If it is any consolation to Donald Trump as he recovers from the lash of the British ambassador’s leaked assessment, it is this: Leo McGarry could feel your pain, Mr President.

It is hard to imagine a boxed set of The West Wing, that paean to liberalism, is POTUS’s first choice of companion of an evening.

But if he can bear it, a pick of Aaron Sorkin’s awardwinning drama about the fictional presidency of Jed Bartlet and his crack team of advisers, led by White House chief of staff McGarry, could be just what the ego doctor ordered.

The diplomatic telegrams from Sir Kim Darroch, our man in Washington, were anything but diplomatic.

That is the point of such missives. They contain what the ambassador would tell Foreign Office staff if everyone was having a cosy dinner together, in a room swept for bugs beforehand.

Even so, Sir Kim’s depiction of the Trump administration as inept, dysfunctional, unpredictable, faction-riven and clumsy, with the President himself described as “radiating insecurity”, was strong meat and drink indeed.

In his response, Mr Trump chose to follow the advice once given by Michelle Obama in the face of Republican attacks on her husband and his presidency: “When they go low, we go high.”

Speaking in New Jersey hours after the story appeared in the Mail on Sunday, Mr Trump said: “We’re not fans of that man and he has not served the UK well. I can say things about him, but I won’t bother.”

The fact that he could not bring himself to say Sir Kim’s name spoke volumes.

Mr Trump will not forget this easily, hence the scramble of British ministers and Prime Minister Theresa May yesterday to reassure Washington that Sir Kim’s views were his alone.

Sir Kim has got under the presidential skin the way the fictional John Marbury got right up the nose of Leo in The West Wing.

Marbury, or to give him his official title, “Lord John, Marbury, Marquess of Needham and Dolby, Earl of Croy, Baronet of Brycey, Ambassador Extraordinary and Plenipotentiary to the United States from the Court of St James,” was the bane of Leo’s life, wafting in every now and again on the invitation of the President, who thought him a diplomatic genius. “He’s colourful,” Barlet would soothe.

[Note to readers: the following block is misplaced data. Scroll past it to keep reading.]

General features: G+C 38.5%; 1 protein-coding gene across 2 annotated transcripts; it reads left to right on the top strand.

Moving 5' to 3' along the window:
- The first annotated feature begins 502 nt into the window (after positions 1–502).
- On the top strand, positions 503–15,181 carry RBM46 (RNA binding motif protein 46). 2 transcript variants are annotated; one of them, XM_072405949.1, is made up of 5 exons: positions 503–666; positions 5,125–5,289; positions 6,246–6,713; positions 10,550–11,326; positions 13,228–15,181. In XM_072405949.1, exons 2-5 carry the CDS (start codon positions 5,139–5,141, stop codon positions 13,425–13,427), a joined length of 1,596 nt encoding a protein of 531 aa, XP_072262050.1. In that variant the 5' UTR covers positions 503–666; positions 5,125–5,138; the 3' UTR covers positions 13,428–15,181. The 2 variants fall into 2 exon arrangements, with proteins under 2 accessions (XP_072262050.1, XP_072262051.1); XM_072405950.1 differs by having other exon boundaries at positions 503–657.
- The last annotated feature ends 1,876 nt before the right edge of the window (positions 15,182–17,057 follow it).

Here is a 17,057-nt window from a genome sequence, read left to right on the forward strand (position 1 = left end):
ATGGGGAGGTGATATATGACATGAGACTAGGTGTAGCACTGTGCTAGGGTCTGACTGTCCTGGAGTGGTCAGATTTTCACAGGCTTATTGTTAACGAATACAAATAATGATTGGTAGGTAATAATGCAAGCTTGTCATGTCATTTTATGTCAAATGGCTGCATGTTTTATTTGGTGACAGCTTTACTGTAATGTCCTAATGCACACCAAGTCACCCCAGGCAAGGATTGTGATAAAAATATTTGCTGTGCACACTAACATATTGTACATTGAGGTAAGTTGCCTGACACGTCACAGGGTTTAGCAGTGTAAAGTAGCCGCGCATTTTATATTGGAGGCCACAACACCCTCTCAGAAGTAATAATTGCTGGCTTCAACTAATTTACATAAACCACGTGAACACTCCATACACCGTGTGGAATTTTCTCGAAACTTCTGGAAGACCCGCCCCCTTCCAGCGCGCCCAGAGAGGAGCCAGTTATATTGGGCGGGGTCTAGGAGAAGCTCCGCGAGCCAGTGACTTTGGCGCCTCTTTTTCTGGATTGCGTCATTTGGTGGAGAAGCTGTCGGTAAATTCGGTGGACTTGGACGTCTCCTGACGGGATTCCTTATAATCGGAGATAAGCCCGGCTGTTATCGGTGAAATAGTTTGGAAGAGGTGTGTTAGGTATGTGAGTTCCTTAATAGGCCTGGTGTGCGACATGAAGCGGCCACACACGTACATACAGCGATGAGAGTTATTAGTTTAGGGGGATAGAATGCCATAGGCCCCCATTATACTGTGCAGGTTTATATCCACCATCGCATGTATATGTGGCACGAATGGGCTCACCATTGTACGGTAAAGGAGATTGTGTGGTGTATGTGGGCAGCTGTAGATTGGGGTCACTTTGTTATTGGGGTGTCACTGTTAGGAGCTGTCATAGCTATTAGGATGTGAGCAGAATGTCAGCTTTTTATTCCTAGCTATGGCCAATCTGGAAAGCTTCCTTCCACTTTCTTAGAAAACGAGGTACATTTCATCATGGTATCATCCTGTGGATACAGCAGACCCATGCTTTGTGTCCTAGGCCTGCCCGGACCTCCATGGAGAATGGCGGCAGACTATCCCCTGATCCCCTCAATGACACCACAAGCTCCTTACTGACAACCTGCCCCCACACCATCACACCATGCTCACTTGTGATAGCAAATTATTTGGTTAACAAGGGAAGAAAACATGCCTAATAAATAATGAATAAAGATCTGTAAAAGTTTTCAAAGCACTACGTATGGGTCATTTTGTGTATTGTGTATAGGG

“He’s certifiable,” said Leo. Leo liked to call the floppyhaired Brit, expertly played by Roger Rees, “Lord Fauntleroy” for short.

Press secretary CJ Cregg preferred “Lord Flibbertygibbet”. Whatever the label, both regarded the British ambassador about as warmly as their ancestors had a tax on tea.

Particularly Leo, who Marbury would call “Gerald” just to annoy him. Nor did Leo like the peer’s drinking (a teetotal Trump would concur on that), or his womanising.

For the most part, Leo hated Marbury because he lived up to his idea of the English snob looking down on his American cousins.

Though Leo was the richer, more powerful man, the USA to Marbury’s increasingly tired and insignificant Blighty, the Scots-Irish son of Chicago felt the diplomat was patronising him.

Which is exactly what the US President will have felt on reading Sir Kim Darroch’s withering assessment.

Ironically, however, it is Sir Kim who had the humble start in life with hardly any of the advantages enjoyed by Mr Trump.

After Kim Darroch’s parents separated he moved with his mother to a council estate in Oxfordshire.

It was only because he won a scholarship that he was able to go to public school.

A zoology graduate, he joined the civil service and worked his way up to the position of David Cameron’s national security adviser.

The President, in contrast, was given a head start in business in the shape of a loan from dad that Mr Trump said was $1 million and the New York Times estimates was closer to $60m.

What will particularly irk Mr Trump, who prides himself on being a supreme deal maker, is the questioning of his intelligence.

Sir Kim’s advice to officials that the Foreign Office should make its points “simple, even blunt” suggested they would be talking to a small child rather than the commander-in-chief of the world’s richest and most powerful country.

Then again, how smart was it of Mr Trump to say Nigel Farage would make a great ambassador to the US while Sir Kim was still in the job?

Much to Leo’s dismay, Lord Marbury continued to haunt the corridors of the West Wing long into the Bartlet presidency.

“It has been too long,” sighed the peer to “Gerald” on his last visit. “Oh, I don’t think it has,” said Leo.

At the last, Lord John, grand as he was, always had to bow to the President’s judgment.

“Diplomacy, John, the job of a statesman,” said Bartlet, rejecting the Brit’s advice.

“And I thought it was drinking and dancing,” replied Lord John. Even though he remains in post, Sir Kim has been put in his place, if nothing else than for committing that ultimate diplomatic offence – causing embarrassment. Leo would approve.